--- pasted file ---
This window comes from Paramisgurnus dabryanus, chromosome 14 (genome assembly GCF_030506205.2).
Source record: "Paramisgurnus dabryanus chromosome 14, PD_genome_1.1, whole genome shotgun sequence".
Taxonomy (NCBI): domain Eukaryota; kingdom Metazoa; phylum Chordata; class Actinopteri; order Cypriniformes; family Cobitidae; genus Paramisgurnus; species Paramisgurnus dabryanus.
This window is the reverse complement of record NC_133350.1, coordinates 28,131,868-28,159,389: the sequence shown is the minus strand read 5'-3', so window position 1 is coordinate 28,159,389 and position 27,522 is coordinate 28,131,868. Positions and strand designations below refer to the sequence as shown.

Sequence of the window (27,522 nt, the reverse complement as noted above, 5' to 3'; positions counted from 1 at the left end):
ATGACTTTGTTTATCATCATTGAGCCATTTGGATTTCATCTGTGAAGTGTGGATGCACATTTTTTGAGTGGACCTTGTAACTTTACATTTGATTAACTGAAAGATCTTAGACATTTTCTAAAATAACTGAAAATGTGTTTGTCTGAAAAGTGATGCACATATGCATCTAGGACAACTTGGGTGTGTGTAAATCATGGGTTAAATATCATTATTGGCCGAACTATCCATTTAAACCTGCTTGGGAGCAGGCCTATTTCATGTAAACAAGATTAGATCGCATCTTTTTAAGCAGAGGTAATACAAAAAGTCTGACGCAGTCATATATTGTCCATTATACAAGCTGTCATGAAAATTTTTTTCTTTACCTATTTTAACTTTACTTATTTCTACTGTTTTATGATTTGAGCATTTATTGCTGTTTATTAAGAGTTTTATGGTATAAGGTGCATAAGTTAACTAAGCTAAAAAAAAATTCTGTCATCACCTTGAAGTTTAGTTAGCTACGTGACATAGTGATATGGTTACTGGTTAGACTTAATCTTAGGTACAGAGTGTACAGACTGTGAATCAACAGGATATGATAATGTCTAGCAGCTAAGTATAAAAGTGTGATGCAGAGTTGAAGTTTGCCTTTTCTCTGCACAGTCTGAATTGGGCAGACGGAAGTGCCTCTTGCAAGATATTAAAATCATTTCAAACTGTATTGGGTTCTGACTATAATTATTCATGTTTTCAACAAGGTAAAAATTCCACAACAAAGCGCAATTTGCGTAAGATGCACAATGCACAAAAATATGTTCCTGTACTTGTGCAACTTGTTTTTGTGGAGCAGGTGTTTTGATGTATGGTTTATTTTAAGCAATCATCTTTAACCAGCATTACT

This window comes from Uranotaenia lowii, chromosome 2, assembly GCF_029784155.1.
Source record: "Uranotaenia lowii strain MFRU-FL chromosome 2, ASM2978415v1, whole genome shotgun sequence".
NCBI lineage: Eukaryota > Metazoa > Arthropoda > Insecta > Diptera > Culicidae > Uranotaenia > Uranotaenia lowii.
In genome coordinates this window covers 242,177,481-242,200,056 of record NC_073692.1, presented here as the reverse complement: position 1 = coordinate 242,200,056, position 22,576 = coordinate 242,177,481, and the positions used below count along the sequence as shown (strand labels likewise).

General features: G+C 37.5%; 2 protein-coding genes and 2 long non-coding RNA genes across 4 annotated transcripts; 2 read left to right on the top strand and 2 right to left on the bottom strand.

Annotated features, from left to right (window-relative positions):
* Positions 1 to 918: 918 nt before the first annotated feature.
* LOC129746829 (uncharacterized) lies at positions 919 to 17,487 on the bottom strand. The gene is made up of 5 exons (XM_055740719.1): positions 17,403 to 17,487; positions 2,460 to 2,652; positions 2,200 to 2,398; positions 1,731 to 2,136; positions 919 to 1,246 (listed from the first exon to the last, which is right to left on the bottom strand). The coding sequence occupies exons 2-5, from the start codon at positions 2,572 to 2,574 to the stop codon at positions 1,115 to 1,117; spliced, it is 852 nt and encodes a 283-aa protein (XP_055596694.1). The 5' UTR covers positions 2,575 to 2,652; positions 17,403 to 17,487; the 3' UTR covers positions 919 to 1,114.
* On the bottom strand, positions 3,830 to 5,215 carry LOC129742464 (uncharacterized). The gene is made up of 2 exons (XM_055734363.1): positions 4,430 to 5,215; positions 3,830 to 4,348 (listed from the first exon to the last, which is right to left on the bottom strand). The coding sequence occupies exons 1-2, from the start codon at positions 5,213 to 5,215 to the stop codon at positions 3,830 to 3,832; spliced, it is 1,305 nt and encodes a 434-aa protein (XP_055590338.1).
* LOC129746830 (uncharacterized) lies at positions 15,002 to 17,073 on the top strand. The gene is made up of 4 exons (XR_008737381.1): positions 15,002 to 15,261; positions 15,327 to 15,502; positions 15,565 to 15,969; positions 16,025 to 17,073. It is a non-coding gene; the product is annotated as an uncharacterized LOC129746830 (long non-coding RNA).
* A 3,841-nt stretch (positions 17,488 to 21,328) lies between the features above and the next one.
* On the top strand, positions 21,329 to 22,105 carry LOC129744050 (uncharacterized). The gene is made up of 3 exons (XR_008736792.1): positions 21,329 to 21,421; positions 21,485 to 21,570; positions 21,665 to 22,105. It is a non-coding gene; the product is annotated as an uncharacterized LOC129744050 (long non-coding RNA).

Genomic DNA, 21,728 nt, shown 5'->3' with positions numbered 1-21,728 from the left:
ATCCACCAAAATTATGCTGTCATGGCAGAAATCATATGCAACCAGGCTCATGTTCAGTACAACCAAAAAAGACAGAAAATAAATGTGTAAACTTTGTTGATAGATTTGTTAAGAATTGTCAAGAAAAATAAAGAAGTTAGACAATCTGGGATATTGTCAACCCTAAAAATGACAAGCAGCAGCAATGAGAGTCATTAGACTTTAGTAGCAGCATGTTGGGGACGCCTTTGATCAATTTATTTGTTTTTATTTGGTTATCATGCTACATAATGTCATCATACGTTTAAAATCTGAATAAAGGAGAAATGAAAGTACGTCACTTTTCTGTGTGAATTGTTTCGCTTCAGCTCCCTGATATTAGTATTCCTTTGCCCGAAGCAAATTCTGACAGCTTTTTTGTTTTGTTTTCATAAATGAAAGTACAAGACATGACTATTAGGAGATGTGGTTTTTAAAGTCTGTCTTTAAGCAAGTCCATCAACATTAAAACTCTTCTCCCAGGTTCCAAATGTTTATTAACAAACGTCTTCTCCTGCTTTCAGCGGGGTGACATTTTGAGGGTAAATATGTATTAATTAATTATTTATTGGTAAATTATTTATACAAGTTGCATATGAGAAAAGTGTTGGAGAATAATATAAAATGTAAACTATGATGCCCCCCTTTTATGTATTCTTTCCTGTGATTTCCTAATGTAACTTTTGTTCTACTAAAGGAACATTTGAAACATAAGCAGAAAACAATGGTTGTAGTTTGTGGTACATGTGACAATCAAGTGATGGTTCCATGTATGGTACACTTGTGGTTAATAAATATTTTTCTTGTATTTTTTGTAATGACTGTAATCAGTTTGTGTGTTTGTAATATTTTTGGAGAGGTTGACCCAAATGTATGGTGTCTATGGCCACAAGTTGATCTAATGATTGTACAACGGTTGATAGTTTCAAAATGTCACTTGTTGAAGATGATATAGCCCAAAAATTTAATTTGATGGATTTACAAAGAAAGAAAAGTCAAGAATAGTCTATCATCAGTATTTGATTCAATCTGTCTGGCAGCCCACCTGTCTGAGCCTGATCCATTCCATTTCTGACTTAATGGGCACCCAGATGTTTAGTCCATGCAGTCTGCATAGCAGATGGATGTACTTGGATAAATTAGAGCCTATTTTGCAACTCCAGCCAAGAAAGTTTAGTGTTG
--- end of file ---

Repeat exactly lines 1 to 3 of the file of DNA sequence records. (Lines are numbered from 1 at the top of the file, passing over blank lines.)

This window comes from Paramisgurnus dabryanus, chromosome 14 (genome assembly GCF_030506205.2).
Source record: "Paramisgurnus dabryanus chromosome 14, PD_genome_1.1, whole genome shotgun sequence".
Taxonomy (NCBI): domain Eukaryota; kingdom Metazoa; phylum Chordata; class Actinopteri; order Cypriniformes; family Cobitidae; genus Paramisgurnus; species Paramisgurnus dabryanus.